SAN FRANCISCO — Citing "serious misconduct" by prosecuting authorities, the state Supreme Court on Monday overturned the second-degree murder conviction of a San Diego insurance executive accused of arranging the fatal beating of an attorney in 1981.
The justices, in a unanimous 93-page opinion, ordered a new trial for Herman G. Martin, a 66-year old former federal informant found guilty in the death of Richard Crake, a La Jolla lawyer he was opposing in a bitter lawsuit over $100,000 Martin claimed he was owed.
The court, upholding the findings of a retired appellate justice specially appointed to investigate the case, concluded that officials had improperly intimidated three defense witnesses by immediately and publicly arresting the first witness who testified for the defendant.
The justices found also that the three witnesses--two of whom were convicted felons--were further discouraged by warnings that they too would be prosecuted if they gave testimony that was self-incriminating.
But the court, in an opinion by Justice Stanley Mosk, refused to order the charges against Martin dismissed.
"(Martin) fails to establish that the prosecutorial misconduct that occurred here, although undeniably serious, was sufficiently outrageous or gross to justify the (dismissal) he seeks," Mosk said.
Prosecutors expressed dismay with the action but pledged to retry Martin, despite the inherent difficulties of getting witnesses in a 6-year-old case back in court.
San Diego County Dist. Atty. Edwin L. Miller said he was "thoroughly frustrated" by the decision but refused to blame the new, more conservative court. The justices, he said, as a practical matter, had little choice but to accept the special findings of retired Appellate Justice Gerald A. Brown in August, 1986.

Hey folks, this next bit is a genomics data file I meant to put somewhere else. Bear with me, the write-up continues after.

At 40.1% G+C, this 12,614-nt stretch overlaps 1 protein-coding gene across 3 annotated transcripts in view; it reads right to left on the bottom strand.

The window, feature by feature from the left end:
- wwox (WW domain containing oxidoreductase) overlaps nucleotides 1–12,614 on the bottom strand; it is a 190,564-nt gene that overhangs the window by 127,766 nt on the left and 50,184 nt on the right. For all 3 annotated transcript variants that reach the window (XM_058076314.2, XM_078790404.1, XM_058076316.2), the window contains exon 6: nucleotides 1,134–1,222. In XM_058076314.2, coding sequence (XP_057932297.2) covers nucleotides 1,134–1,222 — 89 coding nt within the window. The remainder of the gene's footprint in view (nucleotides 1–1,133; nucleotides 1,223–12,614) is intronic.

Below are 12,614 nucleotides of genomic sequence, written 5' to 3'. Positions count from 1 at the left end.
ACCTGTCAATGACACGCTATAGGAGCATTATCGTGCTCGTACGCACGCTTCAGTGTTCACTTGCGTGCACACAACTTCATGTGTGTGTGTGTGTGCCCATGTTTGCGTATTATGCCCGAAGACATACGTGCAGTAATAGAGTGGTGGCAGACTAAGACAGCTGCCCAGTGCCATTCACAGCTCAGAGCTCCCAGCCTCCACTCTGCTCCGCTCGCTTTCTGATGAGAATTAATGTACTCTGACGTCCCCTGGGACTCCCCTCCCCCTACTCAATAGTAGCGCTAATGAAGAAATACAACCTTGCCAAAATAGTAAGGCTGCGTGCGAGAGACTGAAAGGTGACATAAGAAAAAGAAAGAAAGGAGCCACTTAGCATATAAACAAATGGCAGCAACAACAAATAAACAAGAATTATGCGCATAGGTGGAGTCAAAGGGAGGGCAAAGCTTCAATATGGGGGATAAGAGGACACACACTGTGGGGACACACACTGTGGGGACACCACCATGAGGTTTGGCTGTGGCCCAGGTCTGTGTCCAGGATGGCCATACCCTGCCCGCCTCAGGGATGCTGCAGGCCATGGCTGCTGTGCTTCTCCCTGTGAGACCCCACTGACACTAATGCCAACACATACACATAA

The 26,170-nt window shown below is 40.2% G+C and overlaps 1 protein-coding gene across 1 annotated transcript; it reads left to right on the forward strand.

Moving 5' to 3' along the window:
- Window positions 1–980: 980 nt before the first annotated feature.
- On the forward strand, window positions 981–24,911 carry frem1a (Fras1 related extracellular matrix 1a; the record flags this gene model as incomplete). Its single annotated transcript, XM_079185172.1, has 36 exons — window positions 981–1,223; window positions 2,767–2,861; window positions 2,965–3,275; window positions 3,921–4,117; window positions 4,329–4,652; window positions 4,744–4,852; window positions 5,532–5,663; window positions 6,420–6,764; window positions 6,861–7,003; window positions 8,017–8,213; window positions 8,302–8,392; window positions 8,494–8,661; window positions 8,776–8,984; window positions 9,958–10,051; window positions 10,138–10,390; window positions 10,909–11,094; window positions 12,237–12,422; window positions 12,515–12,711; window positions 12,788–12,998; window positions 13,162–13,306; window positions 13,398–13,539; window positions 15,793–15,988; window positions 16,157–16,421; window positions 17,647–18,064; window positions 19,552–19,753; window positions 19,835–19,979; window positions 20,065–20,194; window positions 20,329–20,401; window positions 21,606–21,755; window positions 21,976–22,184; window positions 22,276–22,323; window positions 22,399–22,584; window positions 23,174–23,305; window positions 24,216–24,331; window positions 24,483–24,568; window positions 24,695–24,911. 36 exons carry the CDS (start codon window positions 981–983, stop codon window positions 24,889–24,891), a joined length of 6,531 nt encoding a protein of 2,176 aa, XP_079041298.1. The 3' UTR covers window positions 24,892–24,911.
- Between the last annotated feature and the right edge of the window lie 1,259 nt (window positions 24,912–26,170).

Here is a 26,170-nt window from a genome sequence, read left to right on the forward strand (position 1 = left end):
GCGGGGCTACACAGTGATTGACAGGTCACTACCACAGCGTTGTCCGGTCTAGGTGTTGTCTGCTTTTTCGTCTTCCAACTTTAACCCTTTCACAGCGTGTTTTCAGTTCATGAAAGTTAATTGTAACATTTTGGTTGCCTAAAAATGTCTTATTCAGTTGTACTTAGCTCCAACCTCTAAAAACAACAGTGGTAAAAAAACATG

"My indignation is not with the court but with the process which saw a referee appointed by the (former Chief Justice) Rose Bird Supreme Court (who) simply accepted as fact every point made by the defendant," Miller said.
Brown's report, upholding defense claims of prosecutorial misconduct, was "just bunk," Miller said.
State Deputy Atty. Gen. Louis Hanoian said he was "saddened by the result" in the case but staunchly defended the trial prosecutor, James Pippin.
"I've never seen a better-tried case," Hanoian said. "His conduct was exemplary, and he did a great job."
Charles M. Sevilla of San Diego, Martin's attorney, said he thought the misconduct had been serious enough to warrant dismissal but said, nonetheless, he was gratified the conviction had been set aside.
Martin, who has been free on $250,000 bail pending the outcome of the appeal, was "pleased--but also a little disappointed that this thing apparently will continue," Sevilla said.
"This has been a nightmare for him," the attorney said.
Martin had been protected by federal authorities and given a new identity for his testimony against racketeers in the New York City garment industry in the mid-1970s.
In 1981, San Diego authorities charged Martin with forcing Andrew Powell, an employee in his insurance company, to beat up Crake to collect the money he said the attorney owed him. Powell went to Crake's home and during an altercation bludgeoned the lawyer to death with a gun.
Powell pleaded guilty and testified against Martin, saying that Martin had given him the gun he used in the crime. Martin denied wrongdoing and at trial, called a witness, Stephen Aguilar, who testified Aguilar provided Powell the gun.
Immediately after he left the stand and passed through the courtroom doors, Aguilar was arrested as an accessory to murder by prosecution investigator Lawrence K. Wilson. News reporters and a group of prospective defense witnesses saw the arrest. But the charge was later dropped.
Three other witnesses that the defense said would contest Powell's story all refused to testify. Martin's lawyers said the witnesses were improperly discouraged from testifying because of threats by prosecutor Pippin and investigator Wilson that they, like Aguilar, would be prosecuted for any crimes they revealed on the stand.